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Jason’s NFL Air Yards Analysis (Week 3)

Welcome to the week 3 edition of Jason’s NFL Air Yards Analysis. This article is an attempt to identify wide receivers that are highly involved in a coach’s offensive game plan. Air yards accurately predict a coach’s intention, as even failed attempts to get certain players involved in the game are important. Over the course of the season, players with more air yards offer higher upside, especially when those players are overlooked by the general public. For a more in-depth understanding of what exactly air yards are, please refer to this linked explanation



Year-Long Leader:

Keenan Allen (LAC)

In the first two weeks of the season, Keenan Allen racked up 329 air yards, which is more than any other NFL wide receiver. He converted that into 16 receptions for 221 receiving yards and 1 touchdown on 25 targets. Allen’s standard statistics are impressive, as any WR averaging over 100 receiving yards per game is great, but his advanced metrics are more impressive. His weighted opportunity rating, or WOPR, is currently 0.92. For comparison purposes, the most elite WRs in the league – DeAndre Hopkins, Julio Jones, etc. – average a WOPR between 0.70 and 0.80. Allen leads the league, which shows that he is earning the largest share of team targets and team air yards. His target share is 36%, but his market share of air yards is over 50%. It seems nearly impossible for Allen to sustain this level of production, but with Melvin Gordon holding out and Hunter Henry injured, the Los Angeles Chargers are going to continue to lean heavily on their star. Philip Rivers has developed a special level of trust in Allen, and he should be regarded as a top-5 WR in the league in both daily and season-long fantasy leagues.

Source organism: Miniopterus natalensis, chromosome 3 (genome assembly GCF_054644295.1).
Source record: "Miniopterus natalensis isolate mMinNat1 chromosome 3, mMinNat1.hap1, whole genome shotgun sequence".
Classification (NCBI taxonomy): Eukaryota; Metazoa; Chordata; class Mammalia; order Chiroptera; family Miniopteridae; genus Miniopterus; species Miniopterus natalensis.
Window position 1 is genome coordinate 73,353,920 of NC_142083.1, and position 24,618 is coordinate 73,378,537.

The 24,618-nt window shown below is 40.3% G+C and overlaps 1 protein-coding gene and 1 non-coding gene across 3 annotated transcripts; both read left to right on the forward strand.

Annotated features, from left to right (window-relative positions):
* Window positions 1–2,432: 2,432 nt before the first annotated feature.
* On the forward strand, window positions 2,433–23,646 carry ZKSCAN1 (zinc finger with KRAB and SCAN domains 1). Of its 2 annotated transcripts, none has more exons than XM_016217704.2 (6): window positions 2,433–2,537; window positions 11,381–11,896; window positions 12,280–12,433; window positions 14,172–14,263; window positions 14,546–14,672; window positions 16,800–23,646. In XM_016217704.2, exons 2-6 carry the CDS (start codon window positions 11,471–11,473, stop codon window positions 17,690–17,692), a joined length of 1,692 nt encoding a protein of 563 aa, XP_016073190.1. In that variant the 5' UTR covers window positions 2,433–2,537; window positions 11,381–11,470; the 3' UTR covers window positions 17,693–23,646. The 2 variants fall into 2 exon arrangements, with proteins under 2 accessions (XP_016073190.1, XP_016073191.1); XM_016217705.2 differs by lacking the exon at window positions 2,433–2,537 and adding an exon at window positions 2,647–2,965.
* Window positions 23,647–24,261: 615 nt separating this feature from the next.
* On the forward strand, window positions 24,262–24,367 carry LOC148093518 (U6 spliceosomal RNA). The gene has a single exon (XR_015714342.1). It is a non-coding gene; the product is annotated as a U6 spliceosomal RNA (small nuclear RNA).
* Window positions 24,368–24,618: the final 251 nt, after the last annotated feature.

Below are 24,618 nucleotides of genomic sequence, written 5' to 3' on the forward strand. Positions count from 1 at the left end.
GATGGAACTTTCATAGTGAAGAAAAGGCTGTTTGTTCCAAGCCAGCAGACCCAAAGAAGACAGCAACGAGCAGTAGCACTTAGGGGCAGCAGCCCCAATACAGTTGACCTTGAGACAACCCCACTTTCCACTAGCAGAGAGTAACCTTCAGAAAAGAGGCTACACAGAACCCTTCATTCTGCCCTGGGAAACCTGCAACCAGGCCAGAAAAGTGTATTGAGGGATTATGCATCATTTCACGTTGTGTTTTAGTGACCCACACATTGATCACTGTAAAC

Last Week Leader: 

Curtis Samuel (CAR)

Last week, Curtis Samuel led the NFL in air yards with 234, but he only converted that into 5 receptions for 94 receiving yards. He failed to convert 8 of his 13 targets, which likely had to do with Cam Newton’s struggles at the quarterback position. Samuel earned 25% of the team’s total target share, as well as 42% of the team’s total air yards market share. His average depth of target, or aDOT, was 18 yards, and his WOPR was 0.68. Samuel undoubtedly impressed fantasy owners with his near 100-yard receiving performance, but based on advanced metrics, he should have performed much better. This week, Kyle Allen will take over for the injured Newton, and while it is impossible to predict who Allen’s favorite target will be, Norv Turner clearly wants Samuel more involved in the game plan. Samuel is far from a consistent option at WR, but he is worth considering as a buy-low target in season-long leagues, as well as an under-the-radar daily fantasy option. 


Unexpected Value:

Terry McLaurin (WAS)

The most impressive WR to start the season might be the Washington Redskins’ rookie, Terry McLaurin. McLaurin is fifth in the league in total air yards with 277, and he converted that into 10 receptions for 187 receiving yards. He failed to convert on 6 of his 16 total targets. As an added bonus, McLaurin is seeing 31.2% of total team targets in the red zone, which is a statistic best suited for Jason’s NFL Redzone Targets. Speaking of target share, McLaurin has 20% of the total team target share, but a much more impressive 51% of the total team air yards market share. His WOPR is 0.65, which is comparable to WRs like Devante Adams and Stefon Diggs. McLaurin’s aDOT is 17.3 yards, so when he is targeted, it is generally with the intention of moving the ball down the field quickly. The Redskins should see the return of Jordan Reed soon, but McLaurin has solidified himself as a staple of Jay Gruden’s offense. It is unlikely that season-long fantasy owners don’t know about McLaurin’s breakout, so it will be difficult to get him at value, but in daily fantasy leagues, target him without hesitation. 


Follow Jason Bales (@BalesTJason)

*All statistics provided by Josh Hermsmeyer’s*

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